This summer I learned what JSI does and how much it is helping in less-developed countries, and I now have an understanding of public health and international development. I also gained skills that I will apply to everyday life.

Tessa Snyder, International Division Intern/Washington, DC, Summer 2017

I had an outstanding time at JSI this summer. I have always wanted to work in global health and this internship immersed me in the world of public health consulting for development. Not only did I work on some remarkable projects with the immunization center, I was exposed to interactions between public health organizations and home and field staff.

JSI has given me technical tools and knowledge that a public health student can only dream of. I will use what I’ve learned in future graduate studies and global health work.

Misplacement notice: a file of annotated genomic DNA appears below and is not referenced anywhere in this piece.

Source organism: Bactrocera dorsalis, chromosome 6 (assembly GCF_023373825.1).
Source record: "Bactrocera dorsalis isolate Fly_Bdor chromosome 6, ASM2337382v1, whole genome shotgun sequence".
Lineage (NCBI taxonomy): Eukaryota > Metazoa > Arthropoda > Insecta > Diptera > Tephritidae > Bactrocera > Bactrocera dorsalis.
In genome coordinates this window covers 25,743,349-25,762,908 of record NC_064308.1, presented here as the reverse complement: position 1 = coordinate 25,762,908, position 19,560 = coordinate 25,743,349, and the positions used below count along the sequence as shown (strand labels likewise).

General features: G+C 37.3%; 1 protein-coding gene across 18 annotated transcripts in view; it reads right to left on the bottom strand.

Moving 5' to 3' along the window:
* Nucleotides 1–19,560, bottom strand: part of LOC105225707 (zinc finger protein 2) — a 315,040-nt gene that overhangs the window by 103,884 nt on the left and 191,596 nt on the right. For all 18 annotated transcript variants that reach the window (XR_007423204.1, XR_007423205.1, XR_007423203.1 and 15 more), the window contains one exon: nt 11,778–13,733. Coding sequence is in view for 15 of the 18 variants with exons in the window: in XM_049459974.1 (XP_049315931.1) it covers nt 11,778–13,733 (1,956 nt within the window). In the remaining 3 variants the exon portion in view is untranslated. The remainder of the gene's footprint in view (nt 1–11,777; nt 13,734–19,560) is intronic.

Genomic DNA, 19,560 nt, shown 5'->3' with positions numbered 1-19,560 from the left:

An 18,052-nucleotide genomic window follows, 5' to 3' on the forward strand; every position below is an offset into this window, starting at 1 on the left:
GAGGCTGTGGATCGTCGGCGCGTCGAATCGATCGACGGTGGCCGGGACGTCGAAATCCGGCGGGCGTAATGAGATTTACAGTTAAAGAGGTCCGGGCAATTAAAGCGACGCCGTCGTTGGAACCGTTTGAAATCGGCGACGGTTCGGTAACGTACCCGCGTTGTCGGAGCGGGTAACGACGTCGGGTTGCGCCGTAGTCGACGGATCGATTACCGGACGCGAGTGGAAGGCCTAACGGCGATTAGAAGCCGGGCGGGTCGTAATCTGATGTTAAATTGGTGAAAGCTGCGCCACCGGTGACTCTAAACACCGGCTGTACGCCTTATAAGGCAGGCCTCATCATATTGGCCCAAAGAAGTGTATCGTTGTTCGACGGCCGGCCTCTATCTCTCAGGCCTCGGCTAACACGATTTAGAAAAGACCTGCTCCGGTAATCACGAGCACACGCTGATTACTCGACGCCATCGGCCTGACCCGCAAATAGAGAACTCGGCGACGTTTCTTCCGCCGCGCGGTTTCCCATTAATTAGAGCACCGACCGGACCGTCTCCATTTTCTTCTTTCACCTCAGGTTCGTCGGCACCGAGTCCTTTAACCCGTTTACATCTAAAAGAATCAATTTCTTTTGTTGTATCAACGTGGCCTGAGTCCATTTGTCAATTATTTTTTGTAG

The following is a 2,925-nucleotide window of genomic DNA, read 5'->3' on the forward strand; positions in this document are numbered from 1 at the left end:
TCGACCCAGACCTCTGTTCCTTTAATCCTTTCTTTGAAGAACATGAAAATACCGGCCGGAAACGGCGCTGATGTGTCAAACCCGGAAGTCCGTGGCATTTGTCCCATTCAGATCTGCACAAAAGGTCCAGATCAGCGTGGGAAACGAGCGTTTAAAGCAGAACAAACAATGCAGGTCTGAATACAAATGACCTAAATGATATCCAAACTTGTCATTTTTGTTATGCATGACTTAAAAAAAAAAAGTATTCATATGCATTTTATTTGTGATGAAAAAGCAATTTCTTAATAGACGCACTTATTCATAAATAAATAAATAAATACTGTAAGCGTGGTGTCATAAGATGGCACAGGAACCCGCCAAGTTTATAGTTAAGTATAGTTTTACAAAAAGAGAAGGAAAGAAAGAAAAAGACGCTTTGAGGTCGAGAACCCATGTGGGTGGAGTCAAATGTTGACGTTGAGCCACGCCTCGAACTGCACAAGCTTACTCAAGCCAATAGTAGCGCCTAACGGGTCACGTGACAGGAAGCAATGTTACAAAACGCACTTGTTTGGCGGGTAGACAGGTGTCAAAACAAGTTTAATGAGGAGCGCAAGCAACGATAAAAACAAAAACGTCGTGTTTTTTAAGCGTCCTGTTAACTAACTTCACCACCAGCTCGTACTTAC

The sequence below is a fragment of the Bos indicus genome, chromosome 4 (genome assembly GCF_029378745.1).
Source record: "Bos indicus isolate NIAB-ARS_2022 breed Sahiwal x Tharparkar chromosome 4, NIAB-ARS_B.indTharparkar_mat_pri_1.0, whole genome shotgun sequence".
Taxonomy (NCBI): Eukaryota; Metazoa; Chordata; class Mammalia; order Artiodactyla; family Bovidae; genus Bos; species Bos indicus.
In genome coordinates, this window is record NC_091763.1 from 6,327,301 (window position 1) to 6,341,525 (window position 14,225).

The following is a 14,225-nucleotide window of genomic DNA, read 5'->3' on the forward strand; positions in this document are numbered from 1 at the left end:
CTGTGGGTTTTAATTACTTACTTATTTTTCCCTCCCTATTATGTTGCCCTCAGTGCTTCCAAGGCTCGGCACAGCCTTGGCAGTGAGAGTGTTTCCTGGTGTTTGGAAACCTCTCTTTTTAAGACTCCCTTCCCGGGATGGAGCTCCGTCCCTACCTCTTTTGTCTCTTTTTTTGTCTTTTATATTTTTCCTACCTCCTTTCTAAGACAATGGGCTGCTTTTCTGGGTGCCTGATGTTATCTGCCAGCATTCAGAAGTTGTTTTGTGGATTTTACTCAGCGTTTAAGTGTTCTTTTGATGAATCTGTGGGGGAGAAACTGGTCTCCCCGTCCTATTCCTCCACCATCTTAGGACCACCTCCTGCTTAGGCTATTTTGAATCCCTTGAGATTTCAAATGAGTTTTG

Anna Wadwani, International Division Intern, Summer 2017

JSI’s Boston office is full of intelligent and interesting people who are happy to share their experience. At the start of my internship, I expressed my interest in monitoring and evaluation. Accordingly, I got to work with M&E staff on tasks related to JSI’s information system, new business development, and government policy. My colleagues gave me a lot of freedom and responsibility, which helped me learn new skills and allowed me to put a personal touch on my work.